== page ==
Beloved singer and activist Pete Seeger inspired countless worldwide with his songs about peace and equality, and—according to his newly released FBI file—he also inspired the ire of the U.S. government, which spied on the folk icon for decades and labelled him a "subversive" for his Communist sympathies.
The 1,700-page tome, handed over by the National Archives under the Freedom of Information Act, was revealed in an Associated Press report on Saturday.
Among the revelations was that the U.S. military launched an investigation into the young singer in 1942 after Seeger sent a letter to the California American Legion condemning the group's resolution "advocating deportation of all Japanese, citizens or not, and barring all Japanese descendants from citizenship."
"We're fighting precisely to free the world of such Hitlerism, such narrow jingoism," Seeger wrote in the letter, which was penned as the U.S. government was actively forcing Japanese-American citizens to live in government internment camps.
After scouring his letters and school records, and interviewing family members, ex-landlords, as well as friend Woody Guthrie, the U.S. military eventually concluded that Seeger's association with known communists and his Japense-American fiancee, the late Toshi Seeger, "pointed to a risk of divided loyalty," AP reports.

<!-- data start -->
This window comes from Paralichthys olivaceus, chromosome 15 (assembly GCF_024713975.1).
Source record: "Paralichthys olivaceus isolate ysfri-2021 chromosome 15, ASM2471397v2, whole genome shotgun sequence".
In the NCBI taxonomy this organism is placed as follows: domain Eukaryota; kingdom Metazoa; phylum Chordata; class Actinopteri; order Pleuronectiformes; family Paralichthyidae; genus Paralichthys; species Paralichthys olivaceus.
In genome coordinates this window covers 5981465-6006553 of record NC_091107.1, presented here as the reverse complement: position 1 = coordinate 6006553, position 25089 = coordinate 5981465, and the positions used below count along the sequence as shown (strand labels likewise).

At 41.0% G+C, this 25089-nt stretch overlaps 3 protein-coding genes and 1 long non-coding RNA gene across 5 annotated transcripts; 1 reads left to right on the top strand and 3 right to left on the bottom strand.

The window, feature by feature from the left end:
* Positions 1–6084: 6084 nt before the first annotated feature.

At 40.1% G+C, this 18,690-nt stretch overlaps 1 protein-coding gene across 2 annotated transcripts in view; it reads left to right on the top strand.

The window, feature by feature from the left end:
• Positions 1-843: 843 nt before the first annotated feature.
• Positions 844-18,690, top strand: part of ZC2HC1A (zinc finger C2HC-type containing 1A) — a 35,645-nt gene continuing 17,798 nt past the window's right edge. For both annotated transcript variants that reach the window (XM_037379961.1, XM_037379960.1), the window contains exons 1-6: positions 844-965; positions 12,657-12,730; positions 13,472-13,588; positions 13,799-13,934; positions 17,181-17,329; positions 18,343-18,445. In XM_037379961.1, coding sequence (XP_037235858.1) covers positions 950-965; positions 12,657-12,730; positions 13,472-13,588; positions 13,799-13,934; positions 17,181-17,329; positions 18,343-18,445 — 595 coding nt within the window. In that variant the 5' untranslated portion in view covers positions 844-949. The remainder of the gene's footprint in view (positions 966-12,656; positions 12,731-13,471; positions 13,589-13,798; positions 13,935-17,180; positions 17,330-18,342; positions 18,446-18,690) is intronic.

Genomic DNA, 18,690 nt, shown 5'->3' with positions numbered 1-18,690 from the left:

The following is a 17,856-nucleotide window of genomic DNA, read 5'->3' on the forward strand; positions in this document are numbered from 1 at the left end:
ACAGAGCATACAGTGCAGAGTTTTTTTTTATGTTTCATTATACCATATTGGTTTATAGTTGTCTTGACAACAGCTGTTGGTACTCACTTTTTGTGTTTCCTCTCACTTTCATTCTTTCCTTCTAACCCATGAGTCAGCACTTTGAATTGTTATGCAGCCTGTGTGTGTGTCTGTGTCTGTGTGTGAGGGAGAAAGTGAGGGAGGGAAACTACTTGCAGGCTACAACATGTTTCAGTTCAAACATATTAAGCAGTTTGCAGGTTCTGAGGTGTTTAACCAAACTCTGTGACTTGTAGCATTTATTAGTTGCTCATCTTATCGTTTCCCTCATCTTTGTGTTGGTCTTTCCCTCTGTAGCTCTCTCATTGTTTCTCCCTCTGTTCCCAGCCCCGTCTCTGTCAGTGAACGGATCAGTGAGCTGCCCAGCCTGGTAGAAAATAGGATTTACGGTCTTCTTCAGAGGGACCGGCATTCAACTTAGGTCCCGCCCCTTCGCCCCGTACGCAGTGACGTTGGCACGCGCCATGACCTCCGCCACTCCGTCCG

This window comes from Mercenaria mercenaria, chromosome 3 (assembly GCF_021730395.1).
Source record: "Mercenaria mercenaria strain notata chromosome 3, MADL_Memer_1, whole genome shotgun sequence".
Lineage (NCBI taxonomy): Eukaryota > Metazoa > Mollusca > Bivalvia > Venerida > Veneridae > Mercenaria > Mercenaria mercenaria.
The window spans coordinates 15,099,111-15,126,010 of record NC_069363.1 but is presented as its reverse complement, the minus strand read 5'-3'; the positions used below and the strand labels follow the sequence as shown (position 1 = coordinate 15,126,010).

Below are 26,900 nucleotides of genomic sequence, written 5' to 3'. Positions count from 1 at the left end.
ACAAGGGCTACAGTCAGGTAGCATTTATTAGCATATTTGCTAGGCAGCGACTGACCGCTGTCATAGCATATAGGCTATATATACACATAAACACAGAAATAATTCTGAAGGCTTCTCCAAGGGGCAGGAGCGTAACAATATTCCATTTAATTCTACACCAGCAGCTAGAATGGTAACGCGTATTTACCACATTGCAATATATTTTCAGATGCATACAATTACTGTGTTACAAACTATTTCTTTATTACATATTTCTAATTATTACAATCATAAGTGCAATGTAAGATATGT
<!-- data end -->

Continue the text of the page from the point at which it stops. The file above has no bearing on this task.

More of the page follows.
In one excerpt, the investigator who interviewed Guthrie reportedly noted the singer's guitar, famously emblazoned with "This Machine Kills Fascists." Of the inscription, the investigator wrote: "It is this agent's opinion that this bears out the belief that the Almanac Players"—of which Guthrie and Singer belonged—"were active singing Communist songs and spreading propaganda."
AP notes that the FBI went to "lengths...to keep tabs on the singer's travels, performances and rally appearances at least into the 1970s." Seeger, who died in January 2014, was an active singer and activist until he passed at age 94.
According to the reporting, the National Archives plan to release additional Seeger files in the future.